New Diet Pill Wins FDA Panel's Backing12/08/10
TUESDAY, Dec. 7 (HealthDay News) -- An expert advisory panel
recommended on Tuesday that Contrave, a new weight-loss pill that
combines an antidepressant with an anti-addiction medication, be
approved by the U.S. Food and Drug Administration.
The 13-7 vote in favor of Contrave came amid agency concerns
that the drug might raise blood pressure in some patients and
increase the risk of heart attacks and strokes among some users,
according to the
Associated Press. But panelists voted 11-8 earlier in the day that those potential health risks could be studied after Contrave was approved.
The FDA does not have to follow the advice of its advisory
committees, but it typically does. The agency is expected to make a
decision on Contrave by Jan. 31, the wire service reported.
Contrave is manufactured by Orexigen Therapeutics Inc. In
October, the FDA voted against approving two other weight-loss
drugs, Arena Pharmaceuticals' lorcaserin and Vivus' Qnexa, because
of safety concerns, according to the
Last July, a study funded by Orexigen and published in
The Lancet found that Contrave helped users shed pounds when
taken along with a healthy diet and exercise.
People who took the drug for more than a year lost an average of
5 percent or more of body weight, depending on the dose used, the
However, the regimen did come with side effects, and about half
of study participants dropped out before completing a year of
Contrave is combination of two well-known drugs, naltrexone
(Revia, used to fight addictions) and the antidepressant bupropion
(known by a number of names, including Wellbutrin). The drug
appears to boost weight loss by changing the workings of the body's
central nervous system, the researchers said.
The study enrolled men (15 percent) and women (85 percent) from
around the country, ranging in age from 18 to 65. They were all
either obese or overweightm, with high blood fat levels or high
The participants were told to eat less and exercise, and they
were randomly assigned to take a twice-daily placebo or a
combination of the two drugs at one of two levels.
After 56 weeks, only about half (870) of the more than 1,700
participants initially enrolled remained in the study. Almost half
(48 percent) of those who took the highest dose of naltrexone lost
5 percent of their weight or more, while only 16 percent of those
who took placebos did.
However, about 30 percent of those taking Contrave experienced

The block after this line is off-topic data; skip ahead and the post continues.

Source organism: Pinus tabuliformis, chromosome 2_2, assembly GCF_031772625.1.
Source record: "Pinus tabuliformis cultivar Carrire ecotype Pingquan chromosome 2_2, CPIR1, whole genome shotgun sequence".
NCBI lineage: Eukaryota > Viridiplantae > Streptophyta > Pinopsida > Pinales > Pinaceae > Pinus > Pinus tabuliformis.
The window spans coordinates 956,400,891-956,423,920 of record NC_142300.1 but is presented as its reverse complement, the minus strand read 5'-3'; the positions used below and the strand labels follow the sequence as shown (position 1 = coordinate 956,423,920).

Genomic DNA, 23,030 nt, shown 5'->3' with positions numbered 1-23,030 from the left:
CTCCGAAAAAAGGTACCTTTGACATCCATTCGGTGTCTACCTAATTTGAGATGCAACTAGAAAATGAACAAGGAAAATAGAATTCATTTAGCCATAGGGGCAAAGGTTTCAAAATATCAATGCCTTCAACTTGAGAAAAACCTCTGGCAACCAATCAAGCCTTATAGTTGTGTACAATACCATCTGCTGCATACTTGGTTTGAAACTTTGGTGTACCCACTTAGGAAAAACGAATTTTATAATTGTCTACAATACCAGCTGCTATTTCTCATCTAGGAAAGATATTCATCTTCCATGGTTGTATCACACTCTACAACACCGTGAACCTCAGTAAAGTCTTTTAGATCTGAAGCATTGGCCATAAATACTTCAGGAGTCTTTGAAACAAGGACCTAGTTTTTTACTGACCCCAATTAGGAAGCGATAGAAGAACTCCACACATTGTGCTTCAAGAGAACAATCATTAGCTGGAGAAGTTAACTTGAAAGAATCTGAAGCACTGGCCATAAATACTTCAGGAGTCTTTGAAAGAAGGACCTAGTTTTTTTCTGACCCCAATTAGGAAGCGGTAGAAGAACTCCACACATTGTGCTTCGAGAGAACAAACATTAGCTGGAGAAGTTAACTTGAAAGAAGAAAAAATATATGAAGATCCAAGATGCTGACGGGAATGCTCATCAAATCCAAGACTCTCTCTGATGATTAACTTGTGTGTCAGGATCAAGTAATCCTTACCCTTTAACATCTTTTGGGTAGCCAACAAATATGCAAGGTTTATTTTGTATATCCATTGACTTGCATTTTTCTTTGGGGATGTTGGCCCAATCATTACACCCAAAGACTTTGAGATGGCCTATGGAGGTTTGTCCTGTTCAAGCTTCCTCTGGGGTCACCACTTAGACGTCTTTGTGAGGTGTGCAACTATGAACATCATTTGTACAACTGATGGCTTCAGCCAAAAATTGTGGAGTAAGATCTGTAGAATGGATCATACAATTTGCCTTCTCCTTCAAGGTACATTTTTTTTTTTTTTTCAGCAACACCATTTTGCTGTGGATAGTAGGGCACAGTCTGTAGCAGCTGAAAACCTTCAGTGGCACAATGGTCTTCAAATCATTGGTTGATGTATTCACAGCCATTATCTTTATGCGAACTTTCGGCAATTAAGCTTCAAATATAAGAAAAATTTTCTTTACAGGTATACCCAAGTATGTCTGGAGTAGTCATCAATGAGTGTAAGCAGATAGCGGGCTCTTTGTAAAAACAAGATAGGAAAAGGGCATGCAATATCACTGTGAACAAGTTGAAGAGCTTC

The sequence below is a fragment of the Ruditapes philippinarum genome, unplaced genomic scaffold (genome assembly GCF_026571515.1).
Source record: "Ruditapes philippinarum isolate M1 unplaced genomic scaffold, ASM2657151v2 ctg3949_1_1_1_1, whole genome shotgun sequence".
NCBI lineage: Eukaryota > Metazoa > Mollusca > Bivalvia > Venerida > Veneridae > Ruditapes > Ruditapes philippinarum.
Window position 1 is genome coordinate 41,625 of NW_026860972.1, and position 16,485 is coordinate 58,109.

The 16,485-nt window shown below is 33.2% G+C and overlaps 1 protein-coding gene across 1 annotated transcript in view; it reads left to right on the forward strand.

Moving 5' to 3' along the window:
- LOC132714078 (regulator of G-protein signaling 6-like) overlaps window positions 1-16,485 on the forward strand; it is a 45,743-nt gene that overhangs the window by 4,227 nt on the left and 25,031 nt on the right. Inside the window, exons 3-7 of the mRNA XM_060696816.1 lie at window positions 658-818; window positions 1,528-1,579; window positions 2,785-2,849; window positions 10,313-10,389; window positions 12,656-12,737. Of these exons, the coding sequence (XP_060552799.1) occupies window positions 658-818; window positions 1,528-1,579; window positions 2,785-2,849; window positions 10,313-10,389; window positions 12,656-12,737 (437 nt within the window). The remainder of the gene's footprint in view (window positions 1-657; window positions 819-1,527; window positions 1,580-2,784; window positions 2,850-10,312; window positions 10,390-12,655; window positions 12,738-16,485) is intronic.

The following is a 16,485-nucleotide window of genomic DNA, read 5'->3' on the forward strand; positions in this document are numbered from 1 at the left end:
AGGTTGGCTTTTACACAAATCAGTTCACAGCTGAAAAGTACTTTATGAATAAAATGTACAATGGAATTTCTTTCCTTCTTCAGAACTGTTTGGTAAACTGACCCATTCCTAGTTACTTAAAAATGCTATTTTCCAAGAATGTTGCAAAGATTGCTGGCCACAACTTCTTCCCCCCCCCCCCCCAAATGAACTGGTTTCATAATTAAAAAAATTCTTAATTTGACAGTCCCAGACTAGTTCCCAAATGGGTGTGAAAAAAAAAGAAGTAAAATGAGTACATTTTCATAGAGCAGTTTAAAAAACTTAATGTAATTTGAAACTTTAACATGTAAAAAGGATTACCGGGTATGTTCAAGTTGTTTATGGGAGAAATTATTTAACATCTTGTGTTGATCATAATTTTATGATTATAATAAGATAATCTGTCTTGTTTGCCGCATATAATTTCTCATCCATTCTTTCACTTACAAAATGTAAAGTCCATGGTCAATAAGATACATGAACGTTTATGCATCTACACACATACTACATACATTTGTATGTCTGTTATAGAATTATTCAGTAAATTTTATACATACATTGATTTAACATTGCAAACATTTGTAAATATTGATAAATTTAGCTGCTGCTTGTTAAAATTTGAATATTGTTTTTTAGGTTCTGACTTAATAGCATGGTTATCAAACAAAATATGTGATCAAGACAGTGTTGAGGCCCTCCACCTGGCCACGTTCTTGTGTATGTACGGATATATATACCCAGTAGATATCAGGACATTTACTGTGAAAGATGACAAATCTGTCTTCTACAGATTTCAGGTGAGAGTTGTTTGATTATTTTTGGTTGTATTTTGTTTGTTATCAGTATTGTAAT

nausea, the study authors say, and other side effects included
headache, constipation, dizziness, vomiting and dry mouth.
Still, Contrave may give people struggling to lose weight a new
option, the researchers contended.
Lancet findings echo those of studies into other diet drugs
such as Meridia, Xenical and Alli, said Lona Sandon, an assistant
professor of clinical nutrition at the University of Texas
Southwestern Medical Center in Dallas and spokeswoman for the
American Dietetic Association.
"When these are combined with a modestly reduced calorie diet, modest amounts of weight loss are achieved," she said. "One striking thing to note is the study drop-out rate of 50 percent. This may have been due to side effects of medications, the fact that it is hard to stick to dietary changes for 56 weeks, or [the fact that] slow and only modest weight loss did not meet participant expectations."
Cynthia Sass, a New York City-based nutritionist and author,
added that drugs used to treat addiction also appear to help with
weight control, supporting "the notion that food can be addictive
for many people."
Lancet editorial noted that one concern is that blood
pressure did not drop as much as expected in the higher weight-loss
group. "More data are needed to get a better overall assessment of
cardiovascular risk of this otherwise promising combination therapy
for obesity," wrote Professor Arne Astrup, a nutrition expert at
the University of Copenhagen, Denmark.
For more about
weight loss, visit the U.S. National Library of Medicine.
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